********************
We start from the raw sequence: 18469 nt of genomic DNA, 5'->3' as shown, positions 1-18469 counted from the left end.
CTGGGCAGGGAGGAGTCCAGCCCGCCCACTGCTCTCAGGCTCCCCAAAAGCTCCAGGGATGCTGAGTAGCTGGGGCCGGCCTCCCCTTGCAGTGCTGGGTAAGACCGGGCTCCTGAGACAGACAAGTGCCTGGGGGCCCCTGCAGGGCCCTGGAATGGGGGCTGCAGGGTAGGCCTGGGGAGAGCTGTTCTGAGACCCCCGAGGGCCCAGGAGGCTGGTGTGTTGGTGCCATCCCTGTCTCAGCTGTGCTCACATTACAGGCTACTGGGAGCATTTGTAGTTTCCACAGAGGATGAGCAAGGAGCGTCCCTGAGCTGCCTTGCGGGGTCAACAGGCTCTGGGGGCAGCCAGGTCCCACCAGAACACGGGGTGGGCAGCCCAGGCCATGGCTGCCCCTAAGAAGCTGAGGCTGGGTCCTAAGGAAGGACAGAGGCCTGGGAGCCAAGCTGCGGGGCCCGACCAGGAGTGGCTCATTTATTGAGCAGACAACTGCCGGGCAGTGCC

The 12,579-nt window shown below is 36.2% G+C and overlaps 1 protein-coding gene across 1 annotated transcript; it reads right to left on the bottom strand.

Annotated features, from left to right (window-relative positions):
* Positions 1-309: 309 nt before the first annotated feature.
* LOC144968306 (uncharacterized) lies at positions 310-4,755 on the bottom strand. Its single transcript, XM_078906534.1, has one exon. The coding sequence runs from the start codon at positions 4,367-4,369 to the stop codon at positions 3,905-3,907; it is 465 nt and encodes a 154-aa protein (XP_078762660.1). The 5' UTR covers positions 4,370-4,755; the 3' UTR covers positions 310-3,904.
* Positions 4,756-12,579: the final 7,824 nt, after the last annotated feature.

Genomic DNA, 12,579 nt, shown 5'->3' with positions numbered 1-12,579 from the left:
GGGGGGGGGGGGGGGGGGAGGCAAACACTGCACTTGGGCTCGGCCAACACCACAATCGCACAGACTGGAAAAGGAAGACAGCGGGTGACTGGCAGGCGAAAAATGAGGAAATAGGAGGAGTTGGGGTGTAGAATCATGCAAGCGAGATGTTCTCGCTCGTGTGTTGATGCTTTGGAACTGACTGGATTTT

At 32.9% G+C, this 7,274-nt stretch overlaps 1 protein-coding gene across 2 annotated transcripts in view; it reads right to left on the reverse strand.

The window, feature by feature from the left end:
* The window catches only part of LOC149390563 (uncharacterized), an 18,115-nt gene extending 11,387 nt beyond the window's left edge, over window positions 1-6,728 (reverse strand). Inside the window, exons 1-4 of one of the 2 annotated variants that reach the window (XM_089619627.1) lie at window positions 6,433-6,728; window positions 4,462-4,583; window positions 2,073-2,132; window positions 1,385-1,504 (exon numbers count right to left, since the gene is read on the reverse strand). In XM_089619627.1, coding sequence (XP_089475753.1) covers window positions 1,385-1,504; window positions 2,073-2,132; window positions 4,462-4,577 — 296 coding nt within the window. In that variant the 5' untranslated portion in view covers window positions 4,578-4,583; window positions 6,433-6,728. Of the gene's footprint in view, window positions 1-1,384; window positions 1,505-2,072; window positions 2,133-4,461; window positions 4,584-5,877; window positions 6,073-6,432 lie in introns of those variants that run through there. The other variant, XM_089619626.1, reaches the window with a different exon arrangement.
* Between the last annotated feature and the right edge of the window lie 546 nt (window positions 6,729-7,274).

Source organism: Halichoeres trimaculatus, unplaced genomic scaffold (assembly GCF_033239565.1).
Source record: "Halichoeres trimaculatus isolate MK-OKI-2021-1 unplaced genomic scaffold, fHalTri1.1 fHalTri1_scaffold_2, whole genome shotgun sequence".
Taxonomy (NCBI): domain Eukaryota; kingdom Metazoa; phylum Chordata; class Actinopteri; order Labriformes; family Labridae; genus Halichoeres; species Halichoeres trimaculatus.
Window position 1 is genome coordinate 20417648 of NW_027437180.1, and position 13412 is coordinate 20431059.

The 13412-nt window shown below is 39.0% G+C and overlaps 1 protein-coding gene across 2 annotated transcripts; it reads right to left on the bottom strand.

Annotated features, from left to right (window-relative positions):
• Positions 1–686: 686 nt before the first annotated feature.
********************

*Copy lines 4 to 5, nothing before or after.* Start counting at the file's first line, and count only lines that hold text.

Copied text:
Annotated features, from left to right (window-relative positions):
* Positions 1-309: 309 nt before the first annotated feature.